Winners and honourable mentions from this year's SLC Writing Contest: Austyn Johnson, Ethan Gibson, Hannah Stanley, Angela Starnamen, Stefanie Matos, and Carina McDonald. Not pictured: Puck Overhaart, Abigail Herd, Kendra Wong, Jennifer Krentz, Sophia Angelica Dobischok, and Cassandra Mah.


Undergrad students across FASS earn top honours in 2019 Student Learning Commons Writing Contest

March 09, 2020

Congratulations to students from across the university and especially across the Faculty of Arts and Social Sciences (FASS) who took home top honours in the 3rd Annual 2019 Student Learning Commons (SLC) Writing Contest! 

This year’s winners included Austyn Johnson (Communications and Sociology), Ethan Gibson (English), Puck Overhaart (Political Science), Angela Starnaman (Psychology), Hannah Stanley (Sociology and English), and Jennifer Krentz (Psychology and Criminology). 

Every year, the SLC invites students from across the university to submit papers to the contest not only to celebrate excellence in student writing, but to help students “get more” out of their academic writing. 

“We often hear from students that they work so hard on an assignment and are disappointed that only one person (the professor or the TA) reads it,” says SLC Writing Services Coordinator Julia Lane. “The SLC wants students to know that they can do more with their academic writing and can find opportunities to share it, publish it and circulate it within the academy and beyond. Our writing contest is just one such opportunity.” 

While cash prizes are awarded to the top three papers in the lower division and upper division categories, all winning papers and honourable mentions are published in the SLC Open Journal, hosted by the SFU Public Knowledge Project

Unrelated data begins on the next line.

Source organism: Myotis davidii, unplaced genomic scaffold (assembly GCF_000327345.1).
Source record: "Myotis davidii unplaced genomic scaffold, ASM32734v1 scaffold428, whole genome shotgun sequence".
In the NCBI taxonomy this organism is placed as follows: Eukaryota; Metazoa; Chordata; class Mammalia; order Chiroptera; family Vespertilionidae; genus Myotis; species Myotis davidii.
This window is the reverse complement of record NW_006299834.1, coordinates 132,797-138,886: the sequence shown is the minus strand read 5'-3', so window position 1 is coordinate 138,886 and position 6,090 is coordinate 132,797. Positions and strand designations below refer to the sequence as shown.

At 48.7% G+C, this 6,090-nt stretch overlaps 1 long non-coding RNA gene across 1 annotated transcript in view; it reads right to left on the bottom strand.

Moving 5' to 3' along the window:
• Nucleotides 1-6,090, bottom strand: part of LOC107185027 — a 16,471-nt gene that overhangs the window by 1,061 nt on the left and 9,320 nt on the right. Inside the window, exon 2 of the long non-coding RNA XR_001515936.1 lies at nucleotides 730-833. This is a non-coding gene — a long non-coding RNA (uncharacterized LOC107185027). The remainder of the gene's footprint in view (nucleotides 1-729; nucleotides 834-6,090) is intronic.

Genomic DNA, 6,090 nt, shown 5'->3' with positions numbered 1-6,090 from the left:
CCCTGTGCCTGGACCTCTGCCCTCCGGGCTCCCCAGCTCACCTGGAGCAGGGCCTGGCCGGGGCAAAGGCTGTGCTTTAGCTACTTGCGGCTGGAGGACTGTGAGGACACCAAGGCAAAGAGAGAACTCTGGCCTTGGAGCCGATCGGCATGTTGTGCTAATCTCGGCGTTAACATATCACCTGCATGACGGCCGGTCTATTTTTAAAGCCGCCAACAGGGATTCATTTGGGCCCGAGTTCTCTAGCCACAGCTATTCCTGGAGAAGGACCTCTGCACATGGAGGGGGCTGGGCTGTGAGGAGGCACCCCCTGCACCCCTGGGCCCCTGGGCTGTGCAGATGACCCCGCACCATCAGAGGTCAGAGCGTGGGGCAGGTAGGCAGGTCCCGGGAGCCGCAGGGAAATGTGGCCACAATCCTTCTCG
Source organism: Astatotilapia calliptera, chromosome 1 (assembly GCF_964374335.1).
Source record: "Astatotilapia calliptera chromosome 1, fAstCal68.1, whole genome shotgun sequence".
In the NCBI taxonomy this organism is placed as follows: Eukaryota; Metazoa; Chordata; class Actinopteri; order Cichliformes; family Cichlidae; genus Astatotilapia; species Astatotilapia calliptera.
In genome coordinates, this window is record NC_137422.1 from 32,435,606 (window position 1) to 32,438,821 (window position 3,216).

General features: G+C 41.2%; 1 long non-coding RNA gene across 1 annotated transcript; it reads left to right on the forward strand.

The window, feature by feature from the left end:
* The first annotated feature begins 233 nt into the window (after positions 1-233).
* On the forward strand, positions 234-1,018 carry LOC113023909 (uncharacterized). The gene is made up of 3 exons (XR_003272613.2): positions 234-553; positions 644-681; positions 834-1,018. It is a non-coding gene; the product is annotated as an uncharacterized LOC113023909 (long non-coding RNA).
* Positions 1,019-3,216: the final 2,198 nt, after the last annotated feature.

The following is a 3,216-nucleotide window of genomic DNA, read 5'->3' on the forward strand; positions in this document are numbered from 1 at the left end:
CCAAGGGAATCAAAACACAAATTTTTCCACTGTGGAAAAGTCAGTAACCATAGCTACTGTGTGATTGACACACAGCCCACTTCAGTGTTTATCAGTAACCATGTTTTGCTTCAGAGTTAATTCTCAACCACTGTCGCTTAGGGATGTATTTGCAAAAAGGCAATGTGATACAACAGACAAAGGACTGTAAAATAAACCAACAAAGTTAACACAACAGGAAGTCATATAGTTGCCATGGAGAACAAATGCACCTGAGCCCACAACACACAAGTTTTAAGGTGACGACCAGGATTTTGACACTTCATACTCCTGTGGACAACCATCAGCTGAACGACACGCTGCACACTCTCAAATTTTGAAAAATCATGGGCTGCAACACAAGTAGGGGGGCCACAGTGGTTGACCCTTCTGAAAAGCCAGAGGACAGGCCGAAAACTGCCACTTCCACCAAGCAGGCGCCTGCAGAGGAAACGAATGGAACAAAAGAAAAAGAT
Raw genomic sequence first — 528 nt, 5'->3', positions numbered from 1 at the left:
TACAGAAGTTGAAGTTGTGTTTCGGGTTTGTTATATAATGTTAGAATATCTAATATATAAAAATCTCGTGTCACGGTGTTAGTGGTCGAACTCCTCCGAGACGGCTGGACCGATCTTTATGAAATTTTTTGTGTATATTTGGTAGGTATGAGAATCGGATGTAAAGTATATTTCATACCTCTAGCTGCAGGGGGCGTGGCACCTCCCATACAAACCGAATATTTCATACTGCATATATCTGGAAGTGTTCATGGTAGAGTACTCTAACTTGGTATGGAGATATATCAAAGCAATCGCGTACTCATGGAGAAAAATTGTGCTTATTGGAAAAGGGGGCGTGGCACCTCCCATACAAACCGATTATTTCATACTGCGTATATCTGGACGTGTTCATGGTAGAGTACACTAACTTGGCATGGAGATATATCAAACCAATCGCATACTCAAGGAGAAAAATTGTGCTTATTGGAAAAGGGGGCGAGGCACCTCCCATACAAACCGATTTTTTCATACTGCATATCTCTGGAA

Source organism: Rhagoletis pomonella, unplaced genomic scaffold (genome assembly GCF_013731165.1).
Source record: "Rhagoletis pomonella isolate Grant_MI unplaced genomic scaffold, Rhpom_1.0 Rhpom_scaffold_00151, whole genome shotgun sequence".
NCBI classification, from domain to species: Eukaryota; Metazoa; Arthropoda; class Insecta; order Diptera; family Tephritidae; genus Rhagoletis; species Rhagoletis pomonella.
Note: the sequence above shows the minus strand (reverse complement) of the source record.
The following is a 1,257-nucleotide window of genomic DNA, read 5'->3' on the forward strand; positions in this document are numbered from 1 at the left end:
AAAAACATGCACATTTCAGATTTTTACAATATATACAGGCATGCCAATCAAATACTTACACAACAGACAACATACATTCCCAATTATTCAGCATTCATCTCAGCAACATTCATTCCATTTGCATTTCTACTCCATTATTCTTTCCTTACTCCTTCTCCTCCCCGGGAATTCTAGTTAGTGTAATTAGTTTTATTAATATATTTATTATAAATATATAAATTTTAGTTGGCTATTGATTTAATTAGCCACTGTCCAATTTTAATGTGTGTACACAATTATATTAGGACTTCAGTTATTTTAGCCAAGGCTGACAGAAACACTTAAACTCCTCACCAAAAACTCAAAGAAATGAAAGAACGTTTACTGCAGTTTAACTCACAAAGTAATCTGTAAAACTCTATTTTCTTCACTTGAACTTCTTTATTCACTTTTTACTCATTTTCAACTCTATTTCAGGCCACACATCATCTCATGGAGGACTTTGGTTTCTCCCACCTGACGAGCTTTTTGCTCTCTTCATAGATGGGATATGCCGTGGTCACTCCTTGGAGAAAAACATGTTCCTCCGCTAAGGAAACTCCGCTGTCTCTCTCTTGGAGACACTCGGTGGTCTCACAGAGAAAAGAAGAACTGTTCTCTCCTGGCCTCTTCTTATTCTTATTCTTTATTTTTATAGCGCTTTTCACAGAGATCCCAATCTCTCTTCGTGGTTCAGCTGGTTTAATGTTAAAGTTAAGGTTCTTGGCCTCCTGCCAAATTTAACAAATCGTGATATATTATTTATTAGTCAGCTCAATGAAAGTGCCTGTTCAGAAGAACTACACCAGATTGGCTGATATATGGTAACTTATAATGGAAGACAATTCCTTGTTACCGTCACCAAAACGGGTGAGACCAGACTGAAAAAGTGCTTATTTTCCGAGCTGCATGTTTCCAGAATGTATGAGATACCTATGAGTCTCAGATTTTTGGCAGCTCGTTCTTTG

SLC has built a database of excellent undergraduate writing through the online publication of the winning entries. Lane says the publication  shows undergraduate students what is possible in their writing and provides them with strong samples to inspire them to strive further in their writing. 

Austyn Johnson, a first-place winner in the lower division category, says earning top place in the competition is a great honour. 

“As a Métis student at SFU, and as a student that has had to overcome countless barriers just to attend here, I believe it stands to show how arbitrary our barriers are,” Johnson says.

Congratulations again to all the students who placed in the competition! The full list of winning papers and honourable mentions is available on the SLC website

Lower Division Category:

1st place: Austyn Johnson (Communications and Sociology), Medicinal, Cultural, and Spiritual Relationships between British Columbia First Nations and Oplopanax horridus, (originally written for Robert Bandringa’s First Nations Studies 332 course, Ethnobotany of British Columbia First Nations)

2nd place: Ethan Gibson (English),“How Art Thou a King?”: Machiavelli and the Failure of Shakespeare’s Richard II, (originally written for Dr. Torsten Kehler’s English 311 course, Shakespeare and the Politics of Dissembling)

3rd place: Puck Overhaart (Political Science), Members’ Privilege: The Influence of EU Membership and Accession on LGBT+ Rights Protection in Croatia and Serbia, (originally written for Dr. Clare McGovern’s Political Science 330 course Protecting Human Rights: Courts, Constitutions and Legislatures)

Upper Division Category: 

1st place: Angela Starnaman (Psychology), How Food Shaming Meat Eaters Hinders Rather than Helps the Fight Against Climate Change, (originally written for Dr. Michael Schmitt’s Psychology 461/960 course, Critical Social Psychology of Climate Change)

2nd place: Hannah Stanley (English), Stereotypes and Silence: Coerced Indigenous Sterilization and the Canadian Media, (originally written for Dr. Sophie McCall’s English 359 course, Studies in the Literature of British Columbia)

3rd place: Jennifer Krentz (Psychology and Criminology), Separation and Stigma: The Negative Impacts of Parental Incarceration on their Children, (originally written for Dr. Danielle Murdoch’s Criminology 343 course, Correctional Practice)